Meet the "magic" mushroom shop salesman hoping to demolish Canada's war on drugs

Vancouver mushroom entrepreneur Dana Larsen discusses being raided by police and the future of psychedelics

By Troy Farah

Science & Health Editor

Published December 6, 2023 1:30PM (EST)

A Jar Of Dried Psilocybe Mushrooms (Getty Images/James MacDonald/Bloomberg)
A Jar Of Dried Psilocybe Mushrooms (Getty Images/James MacDonald/Bloomberg)

In some respects, our culture seems to be experiencing a psychedelic renaissance, meaning a social and cultural upheaval fueled by mounting scientific evidence that there are some clinical benefits to the class of drugs encompassing LSD, psilocybin (i.e., “magic mushrooms") and DMT, most of which are highly illegal in most jurisdictions on the planet. While such drugs are infamous for the perceptual distortions they can cause, a growing body of research suggests that psychedelics can also be a balm for the mind, providing some relief for stubborn depression, PTSD and addiction.

Though it will likely still some time before the U.S. Food and Drug Administration officially sanctions these drug therapies, if that ever happens, reforms in Oregon, Colorado and over a dozen U.S. cities have helped erase the criminal penalties for “changing one’s mind,” as Michael Pollan put it.

Amid an apparent epidemic of mental illness epidemic coupled with the unrelenting overdose crisis, which cumulatively claim hundreds of thousands of lives yearly, many people are seeking relief. When they hear about the potential for psychedelics in these arenas of suffering, many are willing to experiment without waiting for medical and legal bureaucracy to catch up. This has created booming demand, with plenty of suppliers eager to fill the gap. Some have opened brick-and-mortar shops that resemble cannabis dispensaries or pharmacies, but this (unsurprisingly) tends to attract police attention.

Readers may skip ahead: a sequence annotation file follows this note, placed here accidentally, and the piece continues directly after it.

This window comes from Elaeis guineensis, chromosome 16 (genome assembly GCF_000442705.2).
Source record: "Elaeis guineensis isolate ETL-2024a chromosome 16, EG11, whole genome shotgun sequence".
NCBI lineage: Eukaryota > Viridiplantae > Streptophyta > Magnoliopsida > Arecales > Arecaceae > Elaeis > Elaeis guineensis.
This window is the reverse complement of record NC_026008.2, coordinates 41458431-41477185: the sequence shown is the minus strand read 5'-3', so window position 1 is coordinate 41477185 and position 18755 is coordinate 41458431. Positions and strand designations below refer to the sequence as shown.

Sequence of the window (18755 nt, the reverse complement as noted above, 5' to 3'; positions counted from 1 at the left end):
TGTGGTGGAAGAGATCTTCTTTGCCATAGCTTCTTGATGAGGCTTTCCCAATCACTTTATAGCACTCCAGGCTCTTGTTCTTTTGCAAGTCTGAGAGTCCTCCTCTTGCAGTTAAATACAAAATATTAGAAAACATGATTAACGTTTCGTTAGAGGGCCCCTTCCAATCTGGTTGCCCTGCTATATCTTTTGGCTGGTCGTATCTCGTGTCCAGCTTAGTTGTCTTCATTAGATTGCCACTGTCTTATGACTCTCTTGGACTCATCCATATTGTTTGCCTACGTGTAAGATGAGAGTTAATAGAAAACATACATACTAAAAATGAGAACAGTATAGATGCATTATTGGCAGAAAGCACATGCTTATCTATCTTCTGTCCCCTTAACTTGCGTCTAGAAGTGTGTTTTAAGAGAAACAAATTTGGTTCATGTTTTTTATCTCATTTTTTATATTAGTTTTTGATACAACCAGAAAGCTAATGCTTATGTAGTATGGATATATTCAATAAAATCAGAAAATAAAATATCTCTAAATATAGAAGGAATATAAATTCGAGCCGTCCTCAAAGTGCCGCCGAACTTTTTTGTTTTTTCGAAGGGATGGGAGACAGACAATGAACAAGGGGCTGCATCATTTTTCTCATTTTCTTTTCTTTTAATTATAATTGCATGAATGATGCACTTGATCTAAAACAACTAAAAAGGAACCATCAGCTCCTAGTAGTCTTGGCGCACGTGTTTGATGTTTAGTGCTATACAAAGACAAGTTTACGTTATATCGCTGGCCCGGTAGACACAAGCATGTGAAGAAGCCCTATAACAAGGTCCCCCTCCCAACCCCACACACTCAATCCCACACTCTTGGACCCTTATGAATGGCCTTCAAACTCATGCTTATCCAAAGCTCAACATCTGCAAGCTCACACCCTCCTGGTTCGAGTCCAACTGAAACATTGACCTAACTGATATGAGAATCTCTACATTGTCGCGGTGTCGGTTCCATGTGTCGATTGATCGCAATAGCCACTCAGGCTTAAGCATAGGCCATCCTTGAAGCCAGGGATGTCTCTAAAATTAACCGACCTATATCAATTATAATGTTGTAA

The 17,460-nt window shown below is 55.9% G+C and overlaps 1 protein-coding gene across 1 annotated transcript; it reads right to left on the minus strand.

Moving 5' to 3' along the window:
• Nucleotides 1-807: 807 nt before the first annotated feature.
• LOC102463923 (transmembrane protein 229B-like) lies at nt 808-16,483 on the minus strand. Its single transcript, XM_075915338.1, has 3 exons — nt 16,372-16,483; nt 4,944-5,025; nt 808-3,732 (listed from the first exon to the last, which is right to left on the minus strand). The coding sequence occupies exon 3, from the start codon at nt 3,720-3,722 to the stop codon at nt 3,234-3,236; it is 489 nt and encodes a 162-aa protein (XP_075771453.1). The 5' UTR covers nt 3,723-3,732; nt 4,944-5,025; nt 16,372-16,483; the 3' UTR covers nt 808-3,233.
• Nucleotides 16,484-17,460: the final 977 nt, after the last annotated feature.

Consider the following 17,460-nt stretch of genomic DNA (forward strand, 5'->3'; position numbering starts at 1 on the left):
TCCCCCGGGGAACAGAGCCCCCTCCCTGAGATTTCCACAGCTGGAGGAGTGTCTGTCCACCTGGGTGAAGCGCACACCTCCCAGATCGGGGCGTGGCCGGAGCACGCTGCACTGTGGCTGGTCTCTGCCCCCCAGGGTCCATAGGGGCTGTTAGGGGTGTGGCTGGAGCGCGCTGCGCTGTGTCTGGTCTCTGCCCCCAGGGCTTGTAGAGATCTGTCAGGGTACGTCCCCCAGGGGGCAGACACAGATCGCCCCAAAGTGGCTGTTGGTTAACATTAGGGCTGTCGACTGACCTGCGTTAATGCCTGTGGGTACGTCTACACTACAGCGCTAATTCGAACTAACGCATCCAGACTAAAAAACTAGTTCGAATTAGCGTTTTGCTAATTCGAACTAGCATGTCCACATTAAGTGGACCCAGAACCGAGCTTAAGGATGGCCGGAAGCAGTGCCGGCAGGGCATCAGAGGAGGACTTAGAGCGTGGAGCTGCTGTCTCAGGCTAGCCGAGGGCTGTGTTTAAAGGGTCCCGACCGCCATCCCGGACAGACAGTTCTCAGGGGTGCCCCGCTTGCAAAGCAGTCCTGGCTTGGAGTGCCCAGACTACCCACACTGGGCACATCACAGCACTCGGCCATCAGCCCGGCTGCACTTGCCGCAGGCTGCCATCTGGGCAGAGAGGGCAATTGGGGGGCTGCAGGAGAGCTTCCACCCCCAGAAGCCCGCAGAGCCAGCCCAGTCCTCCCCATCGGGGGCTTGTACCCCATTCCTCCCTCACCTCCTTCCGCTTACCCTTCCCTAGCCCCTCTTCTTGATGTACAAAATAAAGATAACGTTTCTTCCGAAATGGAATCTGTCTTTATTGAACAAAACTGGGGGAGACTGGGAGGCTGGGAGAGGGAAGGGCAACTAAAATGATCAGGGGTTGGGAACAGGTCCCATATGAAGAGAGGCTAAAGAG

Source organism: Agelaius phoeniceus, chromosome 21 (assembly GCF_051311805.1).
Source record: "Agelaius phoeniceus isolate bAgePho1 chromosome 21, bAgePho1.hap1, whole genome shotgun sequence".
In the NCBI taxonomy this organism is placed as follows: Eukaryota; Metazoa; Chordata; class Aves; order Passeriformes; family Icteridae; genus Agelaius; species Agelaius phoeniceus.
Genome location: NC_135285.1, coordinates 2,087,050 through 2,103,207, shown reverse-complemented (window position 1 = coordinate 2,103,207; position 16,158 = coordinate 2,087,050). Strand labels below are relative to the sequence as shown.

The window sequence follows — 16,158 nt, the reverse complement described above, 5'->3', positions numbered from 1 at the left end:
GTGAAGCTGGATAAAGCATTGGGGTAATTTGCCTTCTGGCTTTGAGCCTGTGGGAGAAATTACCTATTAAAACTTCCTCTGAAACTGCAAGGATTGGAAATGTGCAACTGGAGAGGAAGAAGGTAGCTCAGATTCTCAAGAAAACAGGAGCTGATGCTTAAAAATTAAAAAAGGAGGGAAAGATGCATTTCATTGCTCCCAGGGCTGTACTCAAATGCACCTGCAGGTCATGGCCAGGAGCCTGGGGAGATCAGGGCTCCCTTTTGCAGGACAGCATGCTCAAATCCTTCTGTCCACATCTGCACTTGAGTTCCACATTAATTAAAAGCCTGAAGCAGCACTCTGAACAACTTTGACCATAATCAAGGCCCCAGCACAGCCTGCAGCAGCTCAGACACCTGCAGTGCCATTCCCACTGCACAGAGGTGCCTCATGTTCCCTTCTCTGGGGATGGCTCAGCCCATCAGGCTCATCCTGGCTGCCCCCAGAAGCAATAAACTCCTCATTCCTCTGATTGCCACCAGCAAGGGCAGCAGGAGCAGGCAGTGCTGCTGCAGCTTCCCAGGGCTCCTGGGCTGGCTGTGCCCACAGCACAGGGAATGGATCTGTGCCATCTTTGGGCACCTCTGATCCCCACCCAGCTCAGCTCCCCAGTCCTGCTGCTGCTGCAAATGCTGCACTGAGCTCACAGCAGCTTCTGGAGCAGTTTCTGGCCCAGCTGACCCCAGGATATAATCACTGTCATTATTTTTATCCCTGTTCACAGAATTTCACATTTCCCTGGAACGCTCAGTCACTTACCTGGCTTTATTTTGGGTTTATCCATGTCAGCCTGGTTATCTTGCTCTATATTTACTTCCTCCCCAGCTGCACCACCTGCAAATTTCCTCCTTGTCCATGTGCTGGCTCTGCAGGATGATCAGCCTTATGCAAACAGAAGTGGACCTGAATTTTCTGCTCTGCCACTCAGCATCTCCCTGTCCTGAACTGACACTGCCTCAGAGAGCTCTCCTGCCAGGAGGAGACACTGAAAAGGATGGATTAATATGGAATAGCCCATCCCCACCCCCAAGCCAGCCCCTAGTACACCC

On Nov. 1, three businesses in Vancouver, Canada, were raided by police for selling psychedelic drugs, including psilocybin mushrooms, LSD and DMT, the latter being the active ingredient in the Amazonian brew ayahuasca. These stores, which have been operating since 2019, reopened a few days later. Their owner, Dana Larsen, an author and activist, says he has run these shops as an act of civil disobedience — and is no stranger to law enforcement scrutiny. In 2019, one of Larsen’s unlicensed marijuana dispensaries was cleaned out by police and he has been arrested for handing out cannabis seeds.

Why does he keep opening back up if the cops keep shutting him down? Larsen says he believes the end of drug prohibition is nigh, given the overwhelming evidence that banning certain chemicals makes them more dangerous, not less. Salon spoke with Larsen about the growing opposition to drug reforms in Canada and how he runs his not-entirely-legal business.

This conversation has been edited and condensed for clarity.

Can you share your history of challenging drug policy in Canada?

I'm 52 now and I've been doing this stuff since I was a teenager — over 30 years of working to change the drug laws in Canada, one way or the other. I opened one of the first medicinal cannabis dispensaries in the city back in 2008. I was very influential in getting the cannabis dispensary movement going in Vancouver and in Canada, encouraging others to open their own shops. I think that was a necessary prerequisite to getting legalization happening: having hundreds of shops across the country openly selling cannabis before legalization.

Dana Larsen in front of a dispensary signDana Larsen in front of a dispensary sign (Photo courtesy of Larsen)